A witty critique of New Age beliefs and scientific fraud. Topics debunked include paranormal events, Freud's theory of dreams, shamanism and UFOs. As well as providing laughter for sceptics, the book will also give solace and inspiration to those who prize logic and common sense.
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Scientific gadfly Martin Gardner asks the questions that make believers of all types cringe. Did Adam and Eve Have Navels? is one such example and is the title and lead essay from this collection of his columns from Skeptical Inquirer. While many scientifically minded people find the fundamentalist skepticism of Gardner, the Amazing Randi, and their ilk to be a bit straining, the skeptics' voices are relatively quiet compared with the hordes of pseudo- and anti-scientific hucksters scoring political points and big bucks by exploiting ignorance and credulity.
Gardner's charm and dry wit aid his cause significantly. His essay on urine therapy is so amusing that only upon reflection does the reader realize that his evidence against it seems not much stronger than the evidence in favor of it; perhaps he felt it too silly to pursue with his usual vigor. This is not the case for his other topics, including "intelligent design" creationism, dream theory, numerology, and reflexology, which he debunks clearly and carefully, while retaining his good-natured humor. Readers new to Gardner's work will find it engaging; old friends will delight that the grand old man of popular science is still at it. Whatever your beliefs, though, try not to think about the title question too hard. --Rob LightnerAbout the Author:
Martin Gardner, who has been examining the paranormal since the 1920s, is the author of more than 60 books. He lives in North Carolina.
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Book Description W. W. Norton & Company, 2000. Book Condition: New. Brand New, Unread Copy in Perfect Condition. A+ Customer Service! Summary: Martin Gardner is perhaps the wittiest, most devastating unmasker of scientific fraud and intellectual chicanery of our time. Here he muses on topics as diverse as numerology, New Age anthropology, and the late Senator Claiborne Pell's obsession with UFOs, as he mines Americans' seemingly inexhaustible appetite for bad science. Gardner's funny, brilliantly unsettling exposes of reflexology and urine therapy should be required reading for anyone interested in "alternative" medicine. In a world increasingly tilted toward superstition, Did Adam and Eve Have Navels? will give those of us who prize logic and common sense immense solace and inspiration. Bookseller Inventory # ABE_book_new_0393049639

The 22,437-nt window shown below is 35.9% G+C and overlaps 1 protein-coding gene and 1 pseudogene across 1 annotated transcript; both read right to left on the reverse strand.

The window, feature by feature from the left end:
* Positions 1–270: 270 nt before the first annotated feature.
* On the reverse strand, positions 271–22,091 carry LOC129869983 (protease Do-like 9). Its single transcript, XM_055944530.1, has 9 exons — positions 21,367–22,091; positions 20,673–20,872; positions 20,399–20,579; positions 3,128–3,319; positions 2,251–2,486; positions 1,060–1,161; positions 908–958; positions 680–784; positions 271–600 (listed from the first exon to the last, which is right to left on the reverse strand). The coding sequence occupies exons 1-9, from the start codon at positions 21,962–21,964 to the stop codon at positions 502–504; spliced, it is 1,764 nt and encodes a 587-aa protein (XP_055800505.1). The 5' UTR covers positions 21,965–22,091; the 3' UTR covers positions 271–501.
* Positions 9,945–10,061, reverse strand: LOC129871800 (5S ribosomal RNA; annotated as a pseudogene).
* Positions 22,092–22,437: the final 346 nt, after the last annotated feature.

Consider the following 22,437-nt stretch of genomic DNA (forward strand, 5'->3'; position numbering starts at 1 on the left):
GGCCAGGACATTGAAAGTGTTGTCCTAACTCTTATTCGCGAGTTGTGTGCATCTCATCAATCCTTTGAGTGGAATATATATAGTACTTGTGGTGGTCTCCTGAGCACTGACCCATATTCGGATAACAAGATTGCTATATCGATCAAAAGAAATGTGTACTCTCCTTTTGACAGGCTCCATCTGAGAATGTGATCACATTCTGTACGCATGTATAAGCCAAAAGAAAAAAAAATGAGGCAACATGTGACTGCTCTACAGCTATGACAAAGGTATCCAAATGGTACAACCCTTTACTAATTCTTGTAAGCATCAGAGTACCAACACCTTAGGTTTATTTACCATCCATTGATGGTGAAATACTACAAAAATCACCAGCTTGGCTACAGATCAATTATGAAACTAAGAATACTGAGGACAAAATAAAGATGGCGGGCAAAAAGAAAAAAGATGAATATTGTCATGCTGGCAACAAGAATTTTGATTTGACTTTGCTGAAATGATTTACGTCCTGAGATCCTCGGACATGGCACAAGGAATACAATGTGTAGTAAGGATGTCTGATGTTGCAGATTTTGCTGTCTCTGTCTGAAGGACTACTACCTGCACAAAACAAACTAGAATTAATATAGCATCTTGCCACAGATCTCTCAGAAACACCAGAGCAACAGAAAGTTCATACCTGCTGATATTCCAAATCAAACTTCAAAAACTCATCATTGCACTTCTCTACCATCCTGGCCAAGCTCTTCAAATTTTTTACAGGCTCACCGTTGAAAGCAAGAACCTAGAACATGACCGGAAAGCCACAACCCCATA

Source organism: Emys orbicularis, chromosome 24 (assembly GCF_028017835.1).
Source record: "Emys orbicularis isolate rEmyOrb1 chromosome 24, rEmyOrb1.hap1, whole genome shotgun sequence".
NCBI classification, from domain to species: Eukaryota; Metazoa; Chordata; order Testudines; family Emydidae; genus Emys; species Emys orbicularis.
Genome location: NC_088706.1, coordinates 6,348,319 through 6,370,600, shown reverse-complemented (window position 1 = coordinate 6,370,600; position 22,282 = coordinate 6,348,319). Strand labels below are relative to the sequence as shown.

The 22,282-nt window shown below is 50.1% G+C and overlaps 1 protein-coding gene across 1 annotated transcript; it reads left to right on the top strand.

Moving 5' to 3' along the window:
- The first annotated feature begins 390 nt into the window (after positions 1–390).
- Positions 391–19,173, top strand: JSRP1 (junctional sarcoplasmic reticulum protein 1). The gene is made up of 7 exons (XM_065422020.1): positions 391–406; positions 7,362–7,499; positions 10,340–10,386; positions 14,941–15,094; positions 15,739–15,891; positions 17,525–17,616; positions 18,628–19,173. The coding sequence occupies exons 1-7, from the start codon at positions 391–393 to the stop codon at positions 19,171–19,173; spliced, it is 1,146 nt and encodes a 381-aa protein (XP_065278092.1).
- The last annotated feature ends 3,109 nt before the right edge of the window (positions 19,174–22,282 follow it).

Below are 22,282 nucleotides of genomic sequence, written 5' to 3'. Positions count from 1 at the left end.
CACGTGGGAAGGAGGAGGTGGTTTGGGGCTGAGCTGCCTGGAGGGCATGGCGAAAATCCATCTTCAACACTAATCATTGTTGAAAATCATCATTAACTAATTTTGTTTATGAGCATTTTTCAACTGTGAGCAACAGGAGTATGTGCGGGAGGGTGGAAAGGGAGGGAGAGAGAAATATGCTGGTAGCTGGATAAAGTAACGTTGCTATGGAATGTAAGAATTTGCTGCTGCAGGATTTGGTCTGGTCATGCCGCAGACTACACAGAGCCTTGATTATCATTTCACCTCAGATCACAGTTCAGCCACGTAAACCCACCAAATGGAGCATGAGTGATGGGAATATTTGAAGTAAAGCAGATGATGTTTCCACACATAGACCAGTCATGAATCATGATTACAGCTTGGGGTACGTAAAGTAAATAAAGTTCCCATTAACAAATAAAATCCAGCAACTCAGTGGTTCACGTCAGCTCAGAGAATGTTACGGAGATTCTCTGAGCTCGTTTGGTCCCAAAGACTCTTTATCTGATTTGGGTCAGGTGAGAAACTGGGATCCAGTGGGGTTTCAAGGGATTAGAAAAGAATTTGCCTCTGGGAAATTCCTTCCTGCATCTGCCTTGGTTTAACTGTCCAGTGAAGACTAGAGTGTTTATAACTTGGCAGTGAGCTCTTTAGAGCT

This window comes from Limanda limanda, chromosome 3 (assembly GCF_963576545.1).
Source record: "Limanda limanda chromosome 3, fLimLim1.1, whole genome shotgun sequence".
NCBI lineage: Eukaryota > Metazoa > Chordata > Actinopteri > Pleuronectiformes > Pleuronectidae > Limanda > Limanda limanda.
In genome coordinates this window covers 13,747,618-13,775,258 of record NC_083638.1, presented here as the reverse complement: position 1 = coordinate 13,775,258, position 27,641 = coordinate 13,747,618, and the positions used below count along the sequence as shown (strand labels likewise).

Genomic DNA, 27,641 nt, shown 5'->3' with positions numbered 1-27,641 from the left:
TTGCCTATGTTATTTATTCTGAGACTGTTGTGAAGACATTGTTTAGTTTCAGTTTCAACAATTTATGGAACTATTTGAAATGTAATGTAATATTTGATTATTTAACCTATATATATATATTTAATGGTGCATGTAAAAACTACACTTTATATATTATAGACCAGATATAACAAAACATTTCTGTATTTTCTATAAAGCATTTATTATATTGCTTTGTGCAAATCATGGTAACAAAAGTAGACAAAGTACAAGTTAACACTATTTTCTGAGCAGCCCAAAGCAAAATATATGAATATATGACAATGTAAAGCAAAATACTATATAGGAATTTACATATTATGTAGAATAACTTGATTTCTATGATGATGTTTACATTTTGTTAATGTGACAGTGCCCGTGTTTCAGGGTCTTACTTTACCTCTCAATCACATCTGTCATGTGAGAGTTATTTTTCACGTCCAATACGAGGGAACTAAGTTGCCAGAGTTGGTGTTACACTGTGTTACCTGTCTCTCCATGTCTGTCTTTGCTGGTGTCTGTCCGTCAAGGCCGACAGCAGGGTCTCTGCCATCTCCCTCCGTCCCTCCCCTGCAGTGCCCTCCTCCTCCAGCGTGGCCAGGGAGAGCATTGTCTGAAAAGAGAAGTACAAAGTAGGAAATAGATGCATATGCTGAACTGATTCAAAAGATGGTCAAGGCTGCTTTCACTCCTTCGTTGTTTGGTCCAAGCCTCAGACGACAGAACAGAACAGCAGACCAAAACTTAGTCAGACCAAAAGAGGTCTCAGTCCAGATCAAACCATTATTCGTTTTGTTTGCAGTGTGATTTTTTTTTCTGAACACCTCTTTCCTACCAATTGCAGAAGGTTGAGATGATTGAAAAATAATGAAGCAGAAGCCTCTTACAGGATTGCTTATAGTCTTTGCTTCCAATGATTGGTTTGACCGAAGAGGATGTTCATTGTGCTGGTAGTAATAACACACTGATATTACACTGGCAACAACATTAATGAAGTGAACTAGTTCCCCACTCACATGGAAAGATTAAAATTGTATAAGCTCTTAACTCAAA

Book Description W. W. Norton & Company (2000), New York, 2000. Hardcover. Book Condition: New. Dust Jacket Condition: Near Fine. New book and DJ. DJ has small dent on front over hinge. Not a remainder. ; 8vo 8" - 9" tall; 320 pages. Bookseller Inventory # 13616
Book Description Book Condition: Brand New. Book Condition: Brand New. Bookseller Inventory # 97803930496331.0
Book Description W. W. Norton & Company, 2000. Hardcover. Book Condition: New. First Edition. Bookseller Inventory # DADAX0393049639
Book Description W. W. Norton & Company, 2000. Hardcover. Book Condition: New. book. Bookseller Inventory # 0393049639
Book Description W. W. Norton & Company, 2000. Hardcover. Book Condition: New. Bookseller Inventory # P110393049639
Book Description W. W. Norton & Company. Hardcover. Book Condition: New. 0393049639 New Condition. Bookseller Inventory # NEW3.0186343